A reasonable answer is that we want to maximize the F-score: the harmonic mean between the precision and the recall.

I hastily coded a model in Python, where I vary the number of warnings. The recall always increases while the precision always fall. The F-score follows a model distribution: having no warnings in terrible, but having too many is just as bad. With a small number of warnings, you can maximize the F-score.

A more intuitive description of the issue is that the more warnings you produce, the more likely you are to waste programmer time. You are also more likely to catch bugs. One is negative, one is positive. There is a trade-off. When there is a trade-off, you need to seek the sweet middle point.

The trend toward an ever increasing number of warnings does not improve productivity. In fact, at the margin, disabling the warnings entirely might be just as productive as having the warnings: the analysis has zero value.

I hope that it is not a symptom of a larger trend where programming becomes bureaucratic. Software programming is one of the key industry where productivity has been fantastic and where we have been able to innovate at great speed.

Daniel Lemire, "Precision, recall and why you shouldn’t crank up the warnings to 11," in Daniel Lemire's blog, March 15, 2023.

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Daniel Lemire

A computer science professor at the University of Quebec (TELUQ).

14 thoughts on “Precision, recall and why you shouldn’t crank up the warnings to 11”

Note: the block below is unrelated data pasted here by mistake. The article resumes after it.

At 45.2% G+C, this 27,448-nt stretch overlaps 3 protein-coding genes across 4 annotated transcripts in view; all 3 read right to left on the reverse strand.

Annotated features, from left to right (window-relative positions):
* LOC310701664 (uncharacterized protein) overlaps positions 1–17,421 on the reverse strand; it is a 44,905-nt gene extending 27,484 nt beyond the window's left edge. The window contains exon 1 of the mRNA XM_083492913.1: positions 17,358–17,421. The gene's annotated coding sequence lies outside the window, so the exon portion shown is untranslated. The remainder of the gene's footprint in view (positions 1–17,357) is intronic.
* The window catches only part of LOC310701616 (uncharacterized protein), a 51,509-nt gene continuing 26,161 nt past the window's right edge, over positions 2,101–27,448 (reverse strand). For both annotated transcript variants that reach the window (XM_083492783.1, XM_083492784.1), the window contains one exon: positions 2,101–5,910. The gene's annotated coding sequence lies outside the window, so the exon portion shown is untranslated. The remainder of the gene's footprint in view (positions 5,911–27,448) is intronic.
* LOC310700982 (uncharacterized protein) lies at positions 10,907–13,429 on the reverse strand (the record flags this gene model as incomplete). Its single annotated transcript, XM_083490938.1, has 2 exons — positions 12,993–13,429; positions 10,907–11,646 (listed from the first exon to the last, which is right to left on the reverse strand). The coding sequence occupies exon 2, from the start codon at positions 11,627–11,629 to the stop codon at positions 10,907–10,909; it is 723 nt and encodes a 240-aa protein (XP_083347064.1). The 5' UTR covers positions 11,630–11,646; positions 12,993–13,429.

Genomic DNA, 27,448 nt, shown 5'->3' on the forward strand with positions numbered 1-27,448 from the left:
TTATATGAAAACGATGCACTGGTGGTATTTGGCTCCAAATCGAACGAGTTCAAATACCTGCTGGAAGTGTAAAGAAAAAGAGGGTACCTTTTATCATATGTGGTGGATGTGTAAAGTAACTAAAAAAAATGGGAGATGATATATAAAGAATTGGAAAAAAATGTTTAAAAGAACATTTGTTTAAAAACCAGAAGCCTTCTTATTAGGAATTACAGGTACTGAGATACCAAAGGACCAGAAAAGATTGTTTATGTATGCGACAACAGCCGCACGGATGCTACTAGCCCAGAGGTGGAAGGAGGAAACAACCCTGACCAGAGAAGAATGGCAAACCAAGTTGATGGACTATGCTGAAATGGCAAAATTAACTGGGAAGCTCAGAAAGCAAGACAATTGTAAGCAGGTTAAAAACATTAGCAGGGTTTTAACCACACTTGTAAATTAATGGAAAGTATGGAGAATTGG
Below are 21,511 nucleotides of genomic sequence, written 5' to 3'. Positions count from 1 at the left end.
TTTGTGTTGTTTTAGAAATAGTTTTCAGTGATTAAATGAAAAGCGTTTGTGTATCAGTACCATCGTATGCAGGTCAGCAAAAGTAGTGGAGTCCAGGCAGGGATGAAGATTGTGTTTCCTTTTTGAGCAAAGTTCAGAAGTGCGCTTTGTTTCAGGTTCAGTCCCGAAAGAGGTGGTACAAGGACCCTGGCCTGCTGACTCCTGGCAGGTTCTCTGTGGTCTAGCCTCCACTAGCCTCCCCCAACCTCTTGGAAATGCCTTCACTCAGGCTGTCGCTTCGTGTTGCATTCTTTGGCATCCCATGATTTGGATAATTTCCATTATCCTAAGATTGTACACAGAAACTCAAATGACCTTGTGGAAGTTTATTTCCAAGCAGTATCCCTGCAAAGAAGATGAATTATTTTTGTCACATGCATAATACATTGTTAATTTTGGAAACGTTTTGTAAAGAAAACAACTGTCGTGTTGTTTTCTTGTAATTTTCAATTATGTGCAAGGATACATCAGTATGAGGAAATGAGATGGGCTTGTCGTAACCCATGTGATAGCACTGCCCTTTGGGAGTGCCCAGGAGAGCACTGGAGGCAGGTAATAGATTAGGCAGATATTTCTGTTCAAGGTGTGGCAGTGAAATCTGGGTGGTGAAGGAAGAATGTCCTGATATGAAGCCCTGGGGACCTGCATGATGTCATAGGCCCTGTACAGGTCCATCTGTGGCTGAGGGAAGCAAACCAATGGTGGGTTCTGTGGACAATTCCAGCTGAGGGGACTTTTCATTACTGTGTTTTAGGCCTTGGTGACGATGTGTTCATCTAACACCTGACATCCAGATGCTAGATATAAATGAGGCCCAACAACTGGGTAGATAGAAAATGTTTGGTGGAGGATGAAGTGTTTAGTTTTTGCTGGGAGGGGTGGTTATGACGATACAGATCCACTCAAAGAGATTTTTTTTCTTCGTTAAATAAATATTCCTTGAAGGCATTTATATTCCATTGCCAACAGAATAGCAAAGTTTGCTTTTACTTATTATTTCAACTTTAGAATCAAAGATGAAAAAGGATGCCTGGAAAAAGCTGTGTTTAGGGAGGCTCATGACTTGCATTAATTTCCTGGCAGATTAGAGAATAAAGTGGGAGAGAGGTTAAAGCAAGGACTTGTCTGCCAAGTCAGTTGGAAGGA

1. I presume there’s also a harmonium between how concise a warning is, versus providing all the valid reasons you might encounter such an error. Such as the example you gave.

  2. I see similar issue with code style checkers, recently I feel the industry has adopted quite dogmatic approach – more the better.

    On one of our projects we have black, isort, flake… I had quite a few commits dealing with things like long lines with sql queries being rejected.. Like having one tool that is integrated with IDEs makes sense.. but having three that i have to run through docker…

    But regarding the initial situation in the blog post: i think its fine writing something like // noqa: this is safe because blabla
    solves the problem of multiple people dealing with the same warning.. Of course if you have million of these your point still stands.

  3. Having a static analyzer in your IDE from the very beginning of the project tuned for your current project has low overhead and excellent ROI. Maintaining near zero warnings is easy.

    Checking an existing code base is often counterproductive. Even trying to come up with one set of personal fine-tubed warning settings doesn’t really work. Every project tends to have its own kind of typical false warnings and you don’t want to turn them all off because cumulatively they have a good chance of catching some real issues.

    1. many languages also have a “Ignore x warning for this region of code” pragma/attribute. That way you can get to zero without torturing your code to meet some warning.

  4. I noticed that they were moving toward that and thought it was a bad idea to offer additional checks by default based on my own experience with the security-and-quality checks, but I did not say anything.

    Last year, I arranged for OpenZFS to start running CodeQL on every commit and it rarely complained, but we had a number of bugs that were being caught that I felt a somewhat more aggressive version would catch. That resulted in the following experimental branch where I have been slowly disabling buggy / pointless queries while filing bug reports about them: